The author is a partner and large animal veterinarian at Thumb Veterinary Services in Deckerville, Mich.

Mark Fox, D.V.M.

There have been a number of people in my lifetime who have exemplified character qualities that influenced me to strive to do my best in whatever pathway I chose. The added bonus I received from them was the “fleshing out” of what it looks like to physically invest time in people to make a difference in their lives. I can recall those who left an impression on me from very early on.

The earliest recollection I have of a teacher who left an impression on my young mind was my second grade teacher, Mrs. Furhman. My memory of her wasn’t about teaching us new math concepts that year, or broadening our knowledge of the world around us, or becoming more fluent in reading and writing. I’m sure she accomplished what she could in that area with me.

Make a difference

What really stood out in my mind was the time that she came to visit me in the hospital after I had my tonsillectomy. She even brought me a cold ice cream treat to soothe my sore throat! She made a special effort to invest her time in my young life.

Mr. Land, my tenth grade biology teacher, recognized the interest I started showing in his class. He would take extra individual time with me to make sure I understood what was being taught in our class. My uncle lived next door to Mr. Land. There were many occasions that Mr. Land would come over while my family was visiting. He was a man who understood that the investment of time, outside of the classroom, also made a positive difference.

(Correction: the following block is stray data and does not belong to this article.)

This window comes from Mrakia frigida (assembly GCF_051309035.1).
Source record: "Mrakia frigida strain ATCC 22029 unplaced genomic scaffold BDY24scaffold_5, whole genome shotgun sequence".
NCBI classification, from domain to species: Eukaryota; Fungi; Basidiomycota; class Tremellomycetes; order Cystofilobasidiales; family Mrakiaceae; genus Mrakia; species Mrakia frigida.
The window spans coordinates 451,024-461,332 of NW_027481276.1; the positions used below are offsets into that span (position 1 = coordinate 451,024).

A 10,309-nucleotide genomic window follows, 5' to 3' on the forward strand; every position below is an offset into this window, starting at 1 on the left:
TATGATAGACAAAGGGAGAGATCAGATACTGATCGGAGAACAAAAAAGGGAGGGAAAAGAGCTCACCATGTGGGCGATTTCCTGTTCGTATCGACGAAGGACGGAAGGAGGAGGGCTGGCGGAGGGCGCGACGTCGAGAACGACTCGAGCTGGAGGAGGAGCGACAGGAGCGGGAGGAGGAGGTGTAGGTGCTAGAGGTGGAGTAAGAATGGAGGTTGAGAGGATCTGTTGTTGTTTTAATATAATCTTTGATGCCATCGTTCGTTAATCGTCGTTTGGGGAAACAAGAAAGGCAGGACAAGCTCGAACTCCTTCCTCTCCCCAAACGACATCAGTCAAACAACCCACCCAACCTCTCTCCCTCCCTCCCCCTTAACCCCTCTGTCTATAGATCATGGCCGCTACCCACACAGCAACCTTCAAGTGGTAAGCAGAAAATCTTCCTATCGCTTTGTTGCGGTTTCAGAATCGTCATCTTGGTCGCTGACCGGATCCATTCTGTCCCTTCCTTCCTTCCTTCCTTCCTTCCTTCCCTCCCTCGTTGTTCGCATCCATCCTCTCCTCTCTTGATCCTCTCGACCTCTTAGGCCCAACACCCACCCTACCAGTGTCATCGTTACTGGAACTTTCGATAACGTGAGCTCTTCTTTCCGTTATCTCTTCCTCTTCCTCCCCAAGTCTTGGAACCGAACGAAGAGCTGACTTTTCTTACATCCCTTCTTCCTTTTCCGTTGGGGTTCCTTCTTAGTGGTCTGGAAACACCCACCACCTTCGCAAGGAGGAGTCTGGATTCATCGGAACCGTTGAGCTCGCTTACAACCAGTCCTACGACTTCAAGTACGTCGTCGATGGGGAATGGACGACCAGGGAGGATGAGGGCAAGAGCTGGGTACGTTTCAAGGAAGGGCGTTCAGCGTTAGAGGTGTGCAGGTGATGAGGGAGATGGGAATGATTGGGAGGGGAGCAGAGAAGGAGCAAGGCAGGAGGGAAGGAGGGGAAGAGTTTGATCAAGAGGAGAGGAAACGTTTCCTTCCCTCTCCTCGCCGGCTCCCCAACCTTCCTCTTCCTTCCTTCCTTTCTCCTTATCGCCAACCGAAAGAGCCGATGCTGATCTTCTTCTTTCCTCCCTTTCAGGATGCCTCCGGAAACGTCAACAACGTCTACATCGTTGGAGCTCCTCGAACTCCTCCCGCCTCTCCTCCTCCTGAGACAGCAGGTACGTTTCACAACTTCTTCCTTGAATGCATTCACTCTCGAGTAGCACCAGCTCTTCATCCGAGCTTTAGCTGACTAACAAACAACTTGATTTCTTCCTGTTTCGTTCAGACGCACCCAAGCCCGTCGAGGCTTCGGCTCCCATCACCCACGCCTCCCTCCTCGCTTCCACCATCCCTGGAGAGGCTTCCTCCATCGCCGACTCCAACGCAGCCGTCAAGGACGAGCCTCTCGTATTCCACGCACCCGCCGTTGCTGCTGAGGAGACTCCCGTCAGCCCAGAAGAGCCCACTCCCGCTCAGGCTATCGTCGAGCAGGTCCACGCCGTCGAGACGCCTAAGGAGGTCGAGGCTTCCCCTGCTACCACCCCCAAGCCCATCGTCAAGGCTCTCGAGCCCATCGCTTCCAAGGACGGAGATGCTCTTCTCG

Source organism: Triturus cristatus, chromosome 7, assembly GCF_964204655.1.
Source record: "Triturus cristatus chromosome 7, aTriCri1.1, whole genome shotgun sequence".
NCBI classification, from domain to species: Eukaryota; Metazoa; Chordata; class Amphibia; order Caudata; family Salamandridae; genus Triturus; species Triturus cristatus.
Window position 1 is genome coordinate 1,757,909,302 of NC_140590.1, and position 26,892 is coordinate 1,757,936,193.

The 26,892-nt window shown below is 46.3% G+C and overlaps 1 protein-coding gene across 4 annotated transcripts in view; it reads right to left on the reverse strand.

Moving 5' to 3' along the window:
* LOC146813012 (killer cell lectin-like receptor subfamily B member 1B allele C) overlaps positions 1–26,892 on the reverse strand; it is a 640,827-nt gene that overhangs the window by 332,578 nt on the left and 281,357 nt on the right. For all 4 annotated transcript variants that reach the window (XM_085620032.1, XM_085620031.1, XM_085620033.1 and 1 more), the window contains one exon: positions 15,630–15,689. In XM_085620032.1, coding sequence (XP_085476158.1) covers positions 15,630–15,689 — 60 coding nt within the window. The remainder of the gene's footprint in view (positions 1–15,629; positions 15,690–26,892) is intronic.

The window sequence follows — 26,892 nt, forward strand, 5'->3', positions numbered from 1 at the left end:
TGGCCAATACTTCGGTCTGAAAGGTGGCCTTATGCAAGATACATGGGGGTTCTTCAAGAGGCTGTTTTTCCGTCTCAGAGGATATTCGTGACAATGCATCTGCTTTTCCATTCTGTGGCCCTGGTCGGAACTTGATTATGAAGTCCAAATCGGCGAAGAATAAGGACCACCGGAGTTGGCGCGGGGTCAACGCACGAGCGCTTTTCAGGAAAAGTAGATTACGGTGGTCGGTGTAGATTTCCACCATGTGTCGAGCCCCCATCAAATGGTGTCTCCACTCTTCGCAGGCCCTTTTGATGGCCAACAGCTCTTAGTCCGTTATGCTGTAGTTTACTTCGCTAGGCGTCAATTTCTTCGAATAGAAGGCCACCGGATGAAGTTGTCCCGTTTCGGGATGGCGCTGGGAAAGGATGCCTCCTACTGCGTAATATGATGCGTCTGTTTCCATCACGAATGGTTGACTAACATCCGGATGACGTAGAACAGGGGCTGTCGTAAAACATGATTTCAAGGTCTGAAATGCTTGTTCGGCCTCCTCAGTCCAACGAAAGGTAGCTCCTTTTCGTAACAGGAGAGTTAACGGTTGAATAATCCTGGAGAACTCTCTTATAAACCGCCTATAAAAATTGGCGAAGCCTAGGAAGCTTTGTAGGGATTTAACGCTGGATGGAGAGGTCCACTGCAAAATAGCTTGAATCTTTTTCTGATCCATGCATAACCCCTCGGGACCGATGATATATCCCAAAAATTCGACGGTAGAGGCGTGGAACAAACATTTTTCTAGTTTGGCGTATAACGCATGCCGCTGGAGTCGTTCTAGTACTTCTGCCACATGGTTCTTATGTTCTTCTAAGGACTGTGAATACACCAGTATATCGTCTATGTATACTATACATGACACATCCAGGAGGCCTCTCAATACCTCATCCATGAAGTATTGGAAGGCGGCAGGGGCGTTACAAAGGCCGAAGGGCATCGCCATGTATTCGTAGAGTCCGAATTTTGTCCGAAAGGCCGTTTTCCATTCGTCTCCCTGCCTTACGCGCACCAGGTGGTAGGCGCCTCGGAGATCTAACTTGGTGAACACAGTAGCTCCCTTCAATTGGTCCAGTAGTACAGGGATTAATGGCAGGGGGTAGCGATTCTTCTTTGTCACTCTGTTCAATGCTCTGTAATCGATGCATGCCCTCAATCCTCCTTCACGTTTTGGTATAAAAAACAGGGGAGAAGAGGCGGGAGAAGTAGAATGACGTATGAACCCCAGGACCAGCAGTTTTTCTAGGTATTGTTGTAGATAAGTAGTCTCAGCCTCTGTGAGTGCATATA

One of my part-time jobs during high school was working on the dairy farm across from our home. Keith and Margaret Stroven, unbeknownst to me when I got hired on, became two of the most influential mentors I’ve had in my lifetime. It was during this time my father lost a two-year battle to cancer. Keith and Margaret definitely became family. This couple taught me the value of hard work, responsibility, and demonstrated a genuine concern for my future. They remain very close to me today. We still swap stories about the cows, the kids, and what is new.

During my college and veterinary college years, several other educators stand out in my mind as having displayed exceptional mentorship skills. Dr. Kohrman, my organic chemistry professor (and fellow avid fisherman) further developed the realization that dedicated effort leads to success in many areas of life.

Also, during my vet school clinical experience at Michigan State University, Kent Ames was a believer of possessing a positive attitude and also a promoter of bestowing affirmation following those several years of hard class work. Dr. Ames has displayed such a positive learning experience to countless veterinary students for over four decades.